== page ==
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Rio Olympic, Paralympic ceremonies to be low-budget

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RIO DE JANEIRO (AP) — The Opening and Closing Ceremonies for Rio Olympics and Paralympics will be low-budget productions compared to three years ago in London, or in Beijing in 2008.

The austerity reflects the reality of Rio’s Olympics, which open in just over 101/2 months and are caught up in the economic and political upheaval besetting Brazil.

The country is mired in a recession, inflation has reached 10 per cent and there are calls to impeach President Dilma Rousseff.

Fernando Meirelles, the Brazilian filmmaker and part of the creative team, estimated Tuesday that Rio will spend one-tenth what London did on four major ceremonies.

“I would be ashamed to waste what London spent in a country where we need sanitation; where education needs money,” Meirelles told reporters. “So I’m very glad we’re not spending money like crazy.”

London is reported to have spent about 80 million pounds ($104 million at 2012 exchange rates) on the four ceremonies.

Meirelles, who directed the film “City of God,” said the budget for the ceremonies had always been tight, although Rio organizers have clearly been cutting in the last year.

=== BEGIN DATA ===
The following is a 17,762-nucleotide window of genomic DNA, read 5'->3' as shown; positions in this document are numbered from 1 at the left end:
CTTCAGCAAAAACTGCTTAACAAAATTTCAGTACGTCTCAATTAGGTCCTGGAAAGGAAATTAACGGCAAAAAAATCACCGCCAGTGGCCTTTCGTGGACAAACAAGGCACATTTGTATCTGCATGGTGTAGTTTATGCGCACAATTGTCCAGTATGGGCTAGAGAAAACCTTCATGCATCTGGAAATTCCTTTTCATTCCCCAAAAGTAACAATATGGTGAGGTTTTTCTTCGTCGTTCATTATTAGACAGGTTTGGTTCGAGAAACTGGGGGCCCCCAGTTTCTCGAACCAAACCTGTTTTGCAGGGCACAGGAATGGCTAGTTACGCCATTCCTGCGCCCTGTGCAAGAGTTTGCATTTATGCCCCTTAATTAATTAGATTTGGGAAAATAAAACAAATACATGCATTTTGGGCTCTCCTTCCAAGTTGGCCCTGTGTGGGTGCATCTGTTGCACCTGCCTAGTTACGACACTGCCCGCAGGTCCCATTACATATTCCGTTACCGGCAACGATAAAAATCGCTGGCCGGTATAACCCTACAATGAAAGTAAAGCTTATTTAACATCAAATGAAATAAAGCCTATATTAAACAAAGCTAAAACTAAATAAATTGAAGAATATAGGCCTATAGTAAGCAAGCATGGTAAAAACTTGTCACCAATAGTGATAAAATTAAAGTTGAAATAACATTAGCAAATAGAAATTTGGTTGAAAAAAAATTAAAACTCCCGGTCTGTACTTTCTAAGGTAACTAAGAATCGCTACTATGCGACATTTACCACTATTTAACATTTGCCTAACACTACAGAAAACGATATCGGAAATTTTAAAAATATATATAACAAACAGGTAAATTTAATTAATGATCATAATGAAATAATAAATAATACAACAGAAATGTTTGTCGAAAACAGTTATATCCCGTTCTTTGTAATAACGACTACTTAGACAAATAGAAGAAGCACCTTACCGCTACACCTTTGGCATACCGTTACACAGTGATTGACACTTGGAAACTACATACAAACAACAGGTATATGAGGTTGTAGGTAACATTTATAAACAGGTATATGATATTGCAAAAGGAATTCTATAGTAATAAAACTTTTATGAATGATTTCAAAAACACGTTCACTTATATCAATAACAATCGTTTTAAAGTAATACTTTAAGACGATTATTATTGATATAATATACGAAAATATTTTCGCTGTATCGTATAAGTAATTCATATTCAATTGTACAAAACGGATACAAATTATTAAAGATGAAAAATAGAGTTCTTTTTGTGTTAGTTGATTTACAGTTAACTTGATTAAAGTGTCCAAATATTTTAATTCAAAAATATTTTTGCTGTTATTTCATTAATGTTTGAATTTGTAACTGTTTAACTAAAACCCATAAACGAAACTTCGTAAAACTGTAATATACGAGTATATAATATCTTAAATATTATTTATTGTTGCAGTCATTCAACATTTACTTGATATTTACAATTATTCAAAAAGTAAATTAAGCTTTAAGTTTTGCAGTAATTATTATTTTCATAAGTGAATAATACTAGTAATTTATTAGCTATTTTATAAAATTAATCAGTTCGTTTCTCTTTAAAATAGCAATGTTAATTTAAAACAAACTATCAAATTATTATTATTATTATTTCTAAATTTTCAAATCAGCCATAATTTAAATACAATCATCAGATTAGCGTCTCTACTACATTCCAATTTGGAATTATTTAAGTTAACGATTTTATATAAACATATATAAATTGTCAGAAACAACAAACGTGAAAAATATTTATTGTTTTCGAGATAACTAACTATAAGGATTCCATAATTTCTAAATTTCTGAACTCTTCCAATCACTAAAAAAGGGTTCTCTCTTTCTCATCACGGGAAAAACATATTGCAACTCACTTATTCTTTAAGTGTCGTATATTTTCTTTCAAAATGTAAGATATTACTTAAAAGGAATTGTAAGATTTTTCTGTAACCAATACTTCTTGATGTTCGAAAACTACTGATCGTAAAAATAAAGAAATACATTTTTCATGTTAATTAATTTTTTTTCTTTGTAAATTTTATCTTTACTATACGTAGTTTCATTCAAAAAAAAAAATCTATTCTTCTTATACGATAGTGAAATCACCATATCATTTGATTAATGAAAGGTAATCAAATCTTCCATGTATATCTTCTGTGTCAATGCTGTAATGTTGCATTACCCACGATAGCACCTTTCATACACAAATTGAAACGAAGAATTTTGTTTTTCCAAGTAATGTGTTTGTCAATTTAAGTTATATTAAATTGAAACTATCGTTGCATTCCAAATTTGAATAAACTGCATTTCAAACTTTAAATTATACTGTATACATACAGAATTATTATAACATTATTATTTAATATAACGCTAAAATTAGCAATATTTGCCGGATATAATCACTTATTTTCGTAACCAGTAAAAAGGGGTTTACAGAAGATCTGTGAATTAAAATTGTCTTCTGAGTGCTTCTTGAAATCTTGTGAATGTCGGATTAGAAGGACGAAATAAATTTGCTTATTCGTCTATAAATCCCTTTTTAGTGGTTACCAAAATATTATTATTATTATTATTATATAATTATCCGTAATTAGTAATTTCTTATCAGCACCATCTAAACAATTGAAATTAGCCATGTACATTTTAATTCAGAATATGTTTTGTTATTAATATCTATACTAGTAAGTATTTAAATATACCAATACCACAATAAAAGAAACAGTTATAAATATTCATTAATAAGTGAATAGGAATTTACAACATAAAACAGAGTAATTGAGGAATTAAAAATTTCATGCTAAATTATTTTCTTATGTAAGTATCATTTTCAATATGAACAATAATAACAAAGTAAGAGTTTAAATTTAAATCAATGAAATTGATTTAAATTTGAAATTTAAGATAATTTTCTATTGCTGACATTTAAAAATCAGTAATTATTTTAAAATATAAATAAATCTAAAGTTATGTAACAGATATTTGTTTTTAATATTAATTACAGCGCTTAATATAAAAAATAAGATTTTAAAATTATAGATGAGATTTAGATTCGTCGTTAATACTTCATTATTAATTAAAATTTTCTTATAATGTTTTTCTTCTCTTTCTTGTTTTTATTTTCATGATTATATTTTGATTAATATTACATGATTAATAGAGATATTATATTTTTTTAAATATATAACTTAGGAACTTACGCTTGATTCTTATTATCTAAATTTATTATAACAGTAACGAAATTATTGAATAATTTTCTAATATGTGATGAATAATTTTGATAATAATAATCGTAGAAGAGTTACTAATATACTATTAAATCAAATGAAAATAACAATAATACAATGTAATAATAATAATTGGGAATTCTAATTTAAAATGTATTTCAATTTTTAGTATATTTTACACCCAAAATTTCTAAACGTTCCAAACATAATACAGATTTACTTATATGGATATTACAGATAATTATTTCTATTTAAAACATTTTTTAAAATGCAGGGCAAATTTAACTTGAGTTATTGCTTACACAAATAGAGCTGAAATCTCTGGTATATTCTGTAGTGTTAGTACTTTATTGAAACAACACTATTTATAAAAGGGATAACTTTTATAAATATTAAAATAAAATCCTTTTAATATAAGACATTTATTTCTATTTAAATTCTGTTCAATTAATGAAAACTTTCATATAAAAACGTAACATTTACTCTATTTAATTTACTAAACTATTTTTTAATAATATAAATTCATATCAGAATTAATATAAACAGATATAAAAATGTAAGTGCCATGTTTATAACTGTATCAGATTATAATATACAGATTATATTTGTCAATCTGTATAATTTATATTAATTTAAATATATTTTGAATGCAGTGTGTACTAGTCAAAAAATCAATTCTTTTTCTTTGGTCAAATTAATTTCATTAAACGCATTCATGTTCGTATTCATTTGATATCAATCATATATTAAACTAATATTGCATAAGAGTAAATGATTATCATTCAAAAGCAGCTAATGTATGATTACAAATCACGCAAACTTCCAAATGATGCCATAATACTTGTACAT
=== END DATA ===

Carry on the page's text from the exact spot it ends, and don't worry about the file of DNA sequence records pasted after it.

Rio is spending about 39 billion reals ($10 billion) in public and private money to prepare the games.

In a letter obtained last week by The Associated Press, the governing body of swimming FINA complained to organizers and Rio Mayor Eduardo Paes about reduced seating in the swimming arena from 17,000 to 13,000. The water polo venue was also moved to cut costs.

In the letter, former Olympic gold-medal swimmer Alexander Popov said Rio’s swimming preparations were “a step back in relation to previous editions of the Games.” He added that the cuts may have “its repercussion on the athletes.”

Meirelles said “high-tech” was being eliminated from the ceremonies. He listed drones, complex aerial equipment and disappearing stages as items that Rio would do without. The emphasis will be on the basics.

“We don’t have high culture,” Meirelles said. “Of course we have some pianists, some maestros and some orchestras, but that’s not us. We come from the roots. The beauty of Brazil comes from the roots.”

Faced with other needs, Meirelles also questioned the value of Rio’s Games.

“I’m not sure if I would approve an Olympics in Brazil, if this is a priority for us,” he said. “But we’re there, and this is a great opportunity for the country, and we’re going to do the best we can.”

Meirelles divulged little about the ceremonies. He talked about showing a vision of the country “and what I hope it will become.”

VIDEO: Rio Olympic Park progress

World champion wins doping case citing bodily fluids from boyfriend

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LAUSANNE, Switzerland (AP) — A world champion canoeist won a doping case Monday after persuading a tribunal that her positive test was caused by bodily fluid contamination from her boyfriend.